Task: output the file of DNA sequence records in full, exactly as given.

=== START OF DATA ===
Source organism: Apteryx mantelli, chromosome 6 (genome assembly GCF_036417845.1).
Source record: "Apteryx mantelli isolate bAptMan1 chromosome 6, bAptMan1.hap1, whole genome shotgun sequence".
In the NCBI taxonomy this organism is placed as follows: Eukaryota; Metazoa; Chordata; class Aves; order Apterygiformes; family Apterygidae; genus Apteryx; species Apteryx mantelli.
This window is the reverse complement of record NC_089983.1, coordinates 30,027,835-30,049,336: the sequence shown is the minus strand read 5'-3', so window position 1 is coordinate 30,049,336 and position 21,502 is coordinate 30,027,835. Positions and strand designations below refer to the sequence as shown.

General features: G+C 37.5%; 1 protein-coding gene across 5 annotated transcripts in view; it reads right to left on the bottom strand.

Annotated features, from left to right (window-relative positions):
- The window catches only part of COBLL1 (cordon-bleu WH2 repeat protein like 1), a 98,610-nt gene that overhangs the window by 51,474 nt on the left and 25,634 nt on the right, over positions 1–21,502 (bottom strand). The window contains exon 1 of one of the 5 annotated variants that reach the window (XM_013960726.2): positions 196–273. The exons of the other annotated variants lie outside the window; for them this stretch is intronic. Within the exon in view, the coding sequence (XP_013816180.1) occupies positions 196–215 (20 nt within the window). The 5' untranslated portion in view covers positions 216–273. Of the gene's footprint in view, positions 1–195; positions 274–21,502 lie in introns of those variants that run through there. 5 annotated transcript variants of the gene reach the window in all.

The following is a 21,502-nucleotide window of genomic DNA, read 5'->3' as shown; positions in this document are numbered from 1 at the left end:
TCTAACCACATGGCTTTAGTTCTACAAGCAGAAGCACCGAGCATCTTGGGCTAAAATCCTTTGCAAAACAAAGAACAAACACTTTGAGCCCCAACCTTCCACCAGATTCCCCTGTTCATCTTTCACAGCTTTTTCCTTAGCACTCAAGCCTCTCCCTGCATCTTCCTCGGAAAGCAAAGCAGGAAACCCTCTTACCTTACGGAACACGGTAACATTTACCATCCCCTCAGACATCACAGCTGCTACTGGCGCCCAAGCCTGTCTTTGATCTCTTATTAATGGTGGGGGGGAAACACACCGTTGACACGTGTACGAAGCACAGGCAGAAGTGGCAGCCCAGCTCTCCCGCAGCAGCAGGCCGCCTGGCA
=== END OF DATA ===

Source organism: Apteryx mantelli, chromosome 6 (genome assembly GCF_036417845.1).
Source record: "Apteryx mantelli isolate bAptMan1 chromosome 6, bAptMan1.hap1, whole genome shotgun sequence".
In the NCBI taxonomy this organism is placed as follows: Eukaryota; Metazoa; Chordata; class Aves; order Apterygiformes; family Apterygidae; genus Apteryx; species Apteryx mantelli.
This window is the reverse complement of record NC_089983.1, coordinates 30,027,835-30,049,336: the sequence shown is the minus strand read 5'-3', so window position 1 is coordinate 30,049,336 and position 21,502 is coordinate 30,027,835. Positions and strand designations below refer to the sequence as shown.

General features: G+C 37.5%; 1 protein-coding gene across 5 annotated transcripts in view; it reads right to left on the bottom strand.

Annotated features, from left to right (window-relative positions):
- The window catches only part of COBLL1 (cordon-bleu WH2 repeat protein like 1), a 98,610-nt gene that overhangs the window by 51,474 nt on the left and 25,634 nt on the right, over positions 1–21,502 (bottom strand). The window contains exon 1 of one of the 5 annotated variants that reach the window (XM_013960726.2): positions 196–273. The exons of the other annotated variants lie outside the window; for them this stretch is intronic. Within the exon in view, the coding sequence (XP_013816180.1) occupies positions 196–215 (20 nt within the window). The 5' untranslated portion in view covers positions 216–273. Of the gene's footprint in view, positions 1–195; positions 274–21,502 lie in introns of those variants that run through there. 5 annotated transcript variants of the gene reach the window in all.

The following is a 21,502-nucleotide window of genomic DNA, read 5'->3' as shown; positions in this document are numbered from 1 at the left end:
TCTAACCACATGGCTTTAGTTCTACAAGCAGAAGCACCGAGCATCTTGGGCTAAAATCCTTTGCAAAACAAAGAACAAACACTTTGAGCCCCAACCTTCCACCAGATTCCCCTGTTCATCTTTCACAGCTTTTTCCTTAGCACTCAAGCCTCTCCCTGCATCTTCCTCGGAAAGCAAAGCAGGAAACCCTCTTACCTTACGGAACACGGTAACATTTACCATCCCCTCAGACATCACAGCTGCTACTGGCGCCCAAGCCTGTCTTTGATCTCTTATTAATGGTGGGGGGGAAACACACCGTTGACACGTGTACGAAGCACAGGCAGAAGTGGCAGCCCAGCTCTCCCGCAGCAGCAGGCCGCCTGGCA